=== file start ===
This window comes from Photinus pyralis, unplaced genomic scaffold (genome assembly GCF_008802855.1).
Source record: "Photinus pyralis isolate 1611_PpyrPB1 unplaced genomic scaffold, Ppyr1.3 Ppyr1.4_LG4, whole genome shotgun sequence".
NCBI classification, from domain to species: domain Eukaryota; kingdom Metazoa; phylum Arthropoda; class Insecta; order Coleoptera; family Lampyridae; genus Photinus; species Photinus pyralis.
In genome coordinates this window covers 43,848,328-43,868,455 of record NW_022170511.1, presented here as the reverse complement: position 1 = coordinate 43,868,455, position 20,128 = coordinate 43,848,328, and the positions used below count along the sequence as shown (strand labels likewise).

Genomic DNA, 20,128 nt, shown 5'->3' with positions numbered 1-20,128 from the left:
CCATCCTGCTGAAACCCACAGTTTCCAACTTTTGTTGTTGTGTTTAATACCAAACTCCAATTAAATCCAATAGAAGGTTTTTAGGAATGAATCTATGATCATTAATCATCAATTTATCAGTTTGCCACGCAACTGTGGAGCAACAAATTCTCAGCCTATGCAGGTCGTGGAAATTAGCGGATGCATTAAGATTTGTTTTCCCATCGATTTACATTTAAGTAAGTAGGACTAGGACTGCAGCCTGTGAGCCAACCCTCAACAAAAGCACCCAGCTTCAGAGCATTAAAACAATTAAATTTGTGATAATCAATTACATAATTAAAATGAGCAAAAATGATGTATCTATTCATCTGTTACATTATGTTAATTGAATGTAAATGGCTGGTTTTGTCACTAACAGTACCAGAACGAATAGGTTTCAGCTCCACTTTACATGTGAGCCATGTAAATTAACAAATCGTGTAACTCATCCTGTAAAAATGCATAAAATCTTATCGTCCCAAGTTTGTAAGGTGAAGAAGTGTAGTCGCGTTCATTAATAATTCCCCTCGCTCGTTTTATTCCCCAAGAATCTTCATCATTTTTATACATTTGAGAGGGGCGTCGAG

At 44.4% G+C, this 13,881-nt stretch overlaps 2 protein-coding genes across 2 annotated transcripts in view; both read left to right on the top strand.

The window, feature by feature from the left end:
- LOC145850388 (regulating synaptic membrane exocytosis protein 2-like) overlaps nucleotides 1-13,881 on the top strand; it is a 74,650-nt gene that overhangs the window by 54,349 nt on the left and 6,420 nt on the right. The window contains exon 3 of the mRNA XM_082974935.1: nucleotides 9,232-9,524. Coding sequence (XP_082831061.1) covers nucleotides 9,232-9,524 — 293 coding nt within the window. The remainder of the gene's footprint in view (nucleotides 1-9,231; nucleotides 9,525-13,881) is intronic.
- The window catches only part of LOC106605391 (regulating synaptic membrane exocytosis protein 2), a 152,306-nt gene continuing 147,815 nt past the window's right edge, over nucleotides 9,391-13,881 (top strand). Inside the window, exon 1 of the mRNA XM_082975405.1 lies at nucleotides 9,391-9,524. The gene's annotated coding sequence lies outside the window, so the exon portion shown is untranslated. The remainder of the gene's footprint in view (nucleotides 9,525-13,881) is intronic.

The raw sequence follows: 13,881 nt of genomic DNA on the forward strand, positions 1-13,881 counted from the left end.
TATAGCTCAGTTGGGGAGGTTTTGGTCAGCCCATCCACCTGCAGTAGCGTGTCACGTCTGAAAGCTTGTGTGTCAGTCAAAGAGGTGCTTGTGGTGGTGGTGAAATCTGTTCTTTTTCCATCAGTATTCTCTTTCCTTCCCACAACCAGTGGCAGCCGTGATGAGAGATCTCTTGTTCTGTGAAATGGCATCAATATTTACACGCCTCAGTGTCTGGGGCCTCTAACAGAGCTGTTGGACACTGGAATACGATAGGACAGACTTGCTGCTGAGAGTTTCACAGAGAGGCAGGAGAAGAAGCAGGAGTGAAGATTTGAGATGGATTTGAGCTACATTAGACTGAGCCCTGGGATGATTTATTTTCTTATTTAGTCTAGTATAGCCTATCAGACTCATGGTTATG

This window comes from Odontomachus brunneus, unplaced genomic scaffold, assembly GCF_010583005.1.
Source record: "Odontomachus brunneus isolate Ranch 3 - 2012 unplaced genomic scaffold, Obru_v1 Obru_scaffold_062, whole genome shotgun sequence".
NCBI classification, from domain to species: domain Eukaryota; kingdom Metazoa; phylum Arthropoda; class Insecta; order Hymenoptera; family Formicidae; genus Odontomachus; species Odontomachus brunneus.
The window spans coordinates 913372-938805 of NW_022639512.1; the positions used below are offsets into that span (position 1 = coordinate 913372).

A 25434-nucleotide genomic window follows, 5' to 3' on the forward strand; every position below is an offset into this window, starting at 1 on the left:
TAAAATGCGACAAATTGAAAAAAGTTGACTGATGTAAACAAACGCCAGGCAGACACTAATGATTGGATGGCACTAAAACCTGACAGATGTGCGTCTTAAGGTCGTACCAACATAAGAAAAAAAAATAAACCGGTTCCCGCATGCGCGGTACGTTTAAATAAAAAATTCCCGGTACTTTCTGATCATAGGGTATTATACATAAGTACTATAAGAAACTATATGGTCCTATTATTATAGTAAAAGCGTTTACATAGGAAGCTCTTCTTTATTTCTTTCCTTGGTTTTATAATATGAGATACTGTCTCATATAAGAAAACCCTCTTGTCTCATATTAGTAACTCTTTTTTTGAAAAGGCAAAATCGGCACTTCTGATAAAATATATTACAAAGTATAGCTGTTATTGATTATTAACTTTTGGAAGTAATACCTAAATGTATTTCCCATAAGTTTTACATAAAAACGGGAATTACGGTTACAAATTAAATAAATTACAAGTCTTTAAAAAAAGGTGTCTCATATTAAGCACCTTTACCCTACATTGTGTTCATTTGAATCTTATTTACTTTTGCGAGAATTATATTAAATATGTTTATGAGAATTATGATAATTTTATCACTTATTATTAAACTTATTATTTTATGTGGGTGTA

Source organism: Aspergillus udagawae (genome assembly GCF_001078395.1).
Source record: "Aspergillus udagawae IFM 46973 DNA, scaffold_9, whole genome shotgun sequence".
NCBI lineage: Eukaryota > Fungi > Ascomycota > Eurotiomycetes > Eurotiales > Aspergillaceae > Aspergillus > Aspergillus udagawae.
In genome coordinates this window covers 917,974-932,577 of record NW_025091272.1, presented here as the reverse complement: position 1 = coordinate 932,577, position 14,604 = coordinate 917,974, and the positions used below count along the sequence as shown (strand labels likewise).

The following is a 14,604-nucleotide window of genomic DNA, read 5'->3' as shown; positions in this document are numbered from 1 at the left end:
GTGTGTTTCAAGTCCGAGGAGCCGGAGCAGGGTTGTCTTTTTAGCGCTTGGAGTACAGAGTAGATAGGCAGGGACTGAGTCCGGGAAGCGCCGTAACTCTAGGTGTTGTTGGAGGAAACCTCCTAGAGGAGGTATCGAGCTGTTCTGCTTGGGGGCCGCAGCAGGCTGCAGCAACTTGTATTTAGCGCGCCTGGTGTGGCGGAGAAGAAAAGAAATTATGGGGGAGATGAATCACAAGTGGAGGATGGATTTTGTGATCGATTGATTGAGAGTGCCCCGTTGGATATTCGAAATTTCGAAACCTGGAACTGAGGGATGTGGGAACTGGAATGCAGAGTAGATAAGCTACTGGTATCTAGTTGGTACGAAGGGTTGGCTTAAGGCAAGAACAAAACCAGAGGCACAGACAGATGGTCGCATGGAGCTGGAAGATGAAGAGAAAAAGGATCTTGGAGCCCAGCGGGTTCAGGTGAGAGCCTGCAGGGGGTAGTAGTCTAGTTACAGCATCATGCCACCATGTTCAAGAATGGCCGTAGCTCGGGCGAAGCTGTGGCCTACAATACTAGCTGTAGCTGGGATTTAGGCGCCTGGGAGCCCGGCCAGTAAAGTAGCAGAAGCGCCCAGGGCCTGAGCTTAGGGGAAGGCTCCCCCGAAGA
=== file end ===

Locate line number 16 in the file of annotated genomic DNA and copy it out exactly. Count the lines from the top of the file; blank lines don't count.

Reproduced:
The window spans coordinates 913372-938805 of NW_022639512.1; the positions used below are offsets into that span (position 1 = coordinate 913372).